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ORIGINAL ARTICLE
Year : 2014  |  Volume : 27  |  Issue : 2  |  Page : 322-328

Comparison between strain and strain rate in hypertensive patients with and without left ventricular hypertrophy: a speckle-tracking study


Department of Cardiovascular Disease, Menoufia University Hospitals, Menoufia University, Shebin El Kom, Egypt

Date of Submission09-Jun-2013
Date of Acceptance18-Aug-2013
Date of Web Publication26-Sep-2014

Correspondence Address:
Ahmad Gabr Braik
MBBCh, Department of Cardiovascular Disease, Menoufia University Hospitals, Menoufia University, Shebin El Kom
Egypt
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Source of Support: None, Conflict of Interest: None


DOI: 10.4103/1110-2098.141691

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  Abstract 

Objective
The aim of the study was to compare strain and strain rate (SR) values, measured by speckle tracking, in hypertensive patients with left ventricular hypertrophy (LVH) and in those without LVH.
Background
Echocardiographic evaluation of the left ventricular (LV) strain and SR by two-dimensional speckle tracking may be a useful tool to assess the substantial impairment of systolic or diastolic function both in hypertensive patients with and without LVH.
Patients and methods
We compared 50 patients with hypertension, 25 with LVH and 25 without LVH, with age-matched and sex-matched control group (25 patients) using two-dimensional speckle tracking measurements of LV longitudinal strain and SR in the apical two-chamber, three-chamber, and four-chamber views.
Results
Significant reduction of global longitudinal LV systolic strain was observed in hypertensive patients with LVH (group 1) when compared with hypertensive patients without LVH (group 2) (P = 0.04). Significantly reduced global LV longitudinal SR values were found in group 1 when compared with controls at peak systole (peak S) (P = 0.02) and when compared with group 2 (P = 0.02) in early diastolic phase (at peak E). In contrast, no significant reduction of SR values was found between the studied groups in late diastolic phase (at peak A) (P = 0.13).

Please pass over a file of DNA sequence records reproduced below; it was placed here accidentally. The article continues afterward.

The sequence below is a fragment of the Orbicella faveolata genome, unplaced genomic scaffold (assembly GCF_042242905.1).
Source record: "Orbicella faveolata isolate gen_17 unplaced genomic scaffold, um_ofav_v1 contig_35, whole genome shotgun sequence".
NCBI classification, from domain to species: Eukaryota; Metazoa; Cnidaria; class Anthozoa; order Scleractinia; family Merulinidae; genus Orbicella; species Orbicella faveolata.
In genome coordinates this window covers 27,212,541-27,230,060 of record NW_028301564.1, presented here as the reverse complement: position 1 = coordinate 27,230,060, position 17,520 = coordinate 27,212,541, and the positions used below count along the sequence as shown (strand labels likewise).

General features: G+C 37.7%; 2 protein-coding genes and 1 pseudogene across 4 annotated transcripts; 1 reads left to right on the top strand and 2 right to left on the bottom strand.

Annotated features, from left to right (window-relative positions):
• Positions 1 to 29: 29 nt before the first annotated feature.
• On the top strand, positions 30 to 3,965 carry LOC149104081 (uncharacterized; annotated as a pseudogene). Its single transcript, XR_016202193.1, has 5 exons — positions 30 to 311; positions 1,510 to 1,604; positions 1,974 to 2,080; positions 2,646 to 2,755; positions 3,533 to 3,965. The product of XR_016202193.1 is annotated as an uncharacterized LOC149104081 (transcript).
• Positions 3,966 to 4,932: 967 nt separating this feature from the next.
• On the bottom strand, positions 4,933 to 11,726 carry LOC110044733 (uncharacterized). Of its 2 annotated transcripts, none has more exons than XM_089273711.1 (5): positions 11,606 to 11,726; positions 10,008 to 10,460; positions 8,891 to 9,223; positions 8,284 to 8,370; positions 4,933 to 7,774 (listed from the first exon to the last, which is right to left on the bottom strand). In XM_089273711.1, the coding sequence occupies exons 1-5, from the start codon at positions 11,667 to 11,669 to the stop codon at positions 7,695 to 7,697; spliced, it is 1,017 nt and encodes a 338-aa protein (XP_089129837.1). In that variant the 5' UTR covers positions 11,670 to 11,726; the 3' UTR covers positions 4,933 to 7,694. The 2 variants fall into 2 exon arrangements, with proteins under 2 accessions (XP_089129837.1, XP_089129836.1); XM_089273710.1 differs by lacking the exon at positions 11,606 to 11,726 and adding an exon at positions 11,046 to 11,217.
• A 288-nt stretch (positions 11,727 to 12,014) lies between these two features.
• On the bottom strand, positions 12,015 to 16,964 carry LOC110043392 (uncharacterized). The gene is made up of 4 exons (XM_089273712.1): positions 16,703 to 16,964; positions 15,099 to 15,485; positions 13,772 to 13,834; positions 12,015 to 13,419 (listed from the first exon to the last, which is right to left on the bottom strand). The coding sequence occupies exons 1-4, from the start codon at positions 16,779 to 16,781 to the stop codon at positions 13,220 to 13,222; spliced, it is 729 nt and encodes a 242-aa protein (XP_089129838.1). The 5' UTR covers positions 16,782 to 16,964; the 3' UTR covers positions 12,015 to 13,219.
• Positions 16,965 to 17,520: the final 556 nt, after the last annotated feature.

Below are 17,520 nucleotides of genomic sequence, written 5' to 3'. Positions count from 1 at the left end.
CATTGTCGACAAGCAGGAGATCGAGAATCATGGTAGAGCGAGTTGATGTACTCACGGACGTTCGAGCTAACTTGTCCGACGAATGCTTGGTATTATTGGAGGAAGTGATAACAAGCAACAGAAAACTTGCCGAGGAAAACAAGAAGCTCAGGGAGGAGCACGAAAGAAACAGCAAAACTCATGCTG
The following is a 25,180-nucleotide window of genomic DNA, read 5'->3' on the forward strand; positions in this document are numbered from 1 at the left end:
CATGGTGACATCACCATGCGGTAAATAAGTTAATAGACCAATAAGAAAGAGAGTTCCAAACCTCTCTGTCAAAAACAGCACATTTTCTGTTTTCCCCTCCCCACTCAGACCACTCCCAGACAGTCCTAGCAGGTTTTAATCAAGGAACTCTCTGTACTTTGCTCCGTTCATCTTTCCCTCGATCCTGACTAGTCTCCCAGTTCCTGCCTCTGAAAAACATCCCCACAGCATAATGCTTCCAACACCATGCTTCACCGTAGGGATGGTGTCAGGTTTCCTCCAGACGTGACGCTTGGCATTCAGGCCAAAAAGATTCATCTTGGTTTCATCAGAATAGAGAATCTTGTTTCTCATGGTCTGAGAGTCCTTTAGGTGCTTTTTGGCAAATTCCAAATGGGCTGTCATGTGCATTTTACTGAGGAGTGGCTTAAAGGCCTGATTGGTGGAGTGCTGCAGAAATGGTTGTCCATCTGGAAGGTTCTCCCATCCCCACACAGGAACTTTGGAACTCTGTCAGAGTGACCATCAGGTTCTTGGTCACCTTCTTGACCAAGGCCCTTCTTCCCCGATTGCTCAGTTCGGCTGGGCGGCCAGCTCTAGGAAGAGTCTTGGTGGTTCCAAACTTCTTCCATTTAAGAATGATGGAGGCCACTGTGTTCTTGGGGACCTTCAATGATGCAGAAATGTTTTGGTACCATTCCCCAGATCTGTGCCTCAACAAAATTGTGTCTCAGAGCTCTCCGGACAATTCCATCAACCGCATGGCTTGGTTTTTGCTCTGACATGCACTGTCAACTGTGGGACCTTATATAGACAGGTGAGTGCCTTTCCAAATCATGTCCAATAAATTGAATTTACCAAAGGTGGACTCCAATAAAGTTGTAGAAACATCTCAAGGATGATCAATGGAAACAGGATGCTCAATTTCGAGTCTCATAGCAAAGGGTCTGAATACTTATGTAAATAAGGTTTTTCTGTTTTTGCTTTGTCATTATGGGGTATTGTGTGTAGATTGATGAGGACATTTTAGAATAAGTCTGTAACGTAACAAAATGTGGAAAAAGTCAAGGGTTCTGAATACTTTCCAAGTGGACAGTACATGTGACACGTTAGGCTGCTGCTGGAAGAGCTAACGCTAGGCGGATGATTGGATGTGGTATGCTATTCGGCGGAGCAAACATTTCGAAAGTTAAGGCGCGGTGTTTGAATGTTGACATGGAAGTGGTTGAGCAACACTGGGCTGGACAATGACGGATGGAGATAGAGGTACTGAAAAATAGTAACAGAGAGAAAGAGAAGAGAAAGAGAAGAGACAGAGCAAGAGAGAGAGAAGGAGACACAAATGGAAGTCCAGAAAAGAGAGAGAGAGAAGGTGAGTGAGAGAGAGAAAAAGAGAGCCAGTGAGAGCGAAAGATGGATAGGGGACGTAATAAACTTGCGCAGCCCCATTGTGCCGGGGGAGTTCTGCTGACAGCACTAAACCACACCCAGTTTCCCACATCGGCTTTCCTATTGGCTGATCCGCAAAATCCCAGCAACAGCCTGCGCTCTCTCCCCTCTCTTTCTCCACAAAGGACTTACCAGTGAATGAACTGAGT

Conclusion
Substantial impairment of LV systolic function assessed by longitudinal strain was found in both the hypertensive groups as evidenced by the highly significant reduction of LV global strain values. The SR values were significantly reduced in both the hypertensive group in early diastole and the hypertensive group with LVH at peak systole.


How to cite this article:
Monaster SS, Ahmad MK, Braik AG. Comparison between strain and strain rate in hypertensive patients with and without left ventricular hypertrophy: a speckle-tracking study. Menoufia Med J 2014;27:322-8

How to cite this URL:
Monaster SS, Ahmad MK, Braik AG. Comparison between strain and strain rate in hypertensive patients with and without left ventricular hypertrophy: a speckle-tracking study. Menoufia Med J [serial online] 2014 [cited 2019 Nov 14];27:322-8. Available from: http://www.mmj.eg.net/text.asp?2014/27/2/322/141691


  Introduction Top


Hypertension is a health concern because it is a major risk factor for a number of cardiovascular diseases including stroke, atherosclerosis, type II diabetes, coronary heart disease, and renal disease. It affects 26% of adults worldwide, and its prevalence is predicted to increase to 29% by 2025 [1].

Left ventricular hypertrophy (LVH) is a common consequence of hypertension and an independent risk factor for cardiovascular morbidity and mortality [2].

Tissue deformation imaging is a recently introduced technique, which enables the objective assessment of regional myocardial deformation assessed by ultrasound-based strain and strain rate (SR) using myocardial Doppler data or B-mode images. This is a promising new technique to quantify regional left and right ventricular function and appears of added value in unmasking or unraveling cardiac pathology [3].

Strain is a measure of tissue deformation. As the ventricle contracts, muscle shortens in the longitudinal and circumferential dimensions (a negative strain) and thickens or lengthens in the radial direction (a positive strain) [4].

SR measures the time course of deformation. SR is the local rate of deformation or strain per unit time [5].

In contrast to TDI, speckle-tracking echocardiography (STE) is an angle-independent technique that may allow an accurate assessment of segmental myocardial deformation by grey-scale-based imaging analysis frame by frame. Moreover, the lack of angle dependency is of great advantage because myocardial strain (e) could be tracked in two-dimensional echo imaging, along the direction of the wall and not along the ultrasound beam [6].


  Patients and methods Top


Study group

This study was conducted on 50 patients, who were referred to Menoufia University Hospital for clinical evaluation of hypertension. Patients were categorized into two groups:

Group 1 included 25 hypertensive patients with LVH. Their mean age was 52.20 ± 6.0 years, including 12 (48%) men and 13 (52%) women.

Group 2 included 25 hypertensive patients without LVH. Their mean age was 51.6 ± 5.1 years; this group included 13 (52%) men and 12 (48%) women.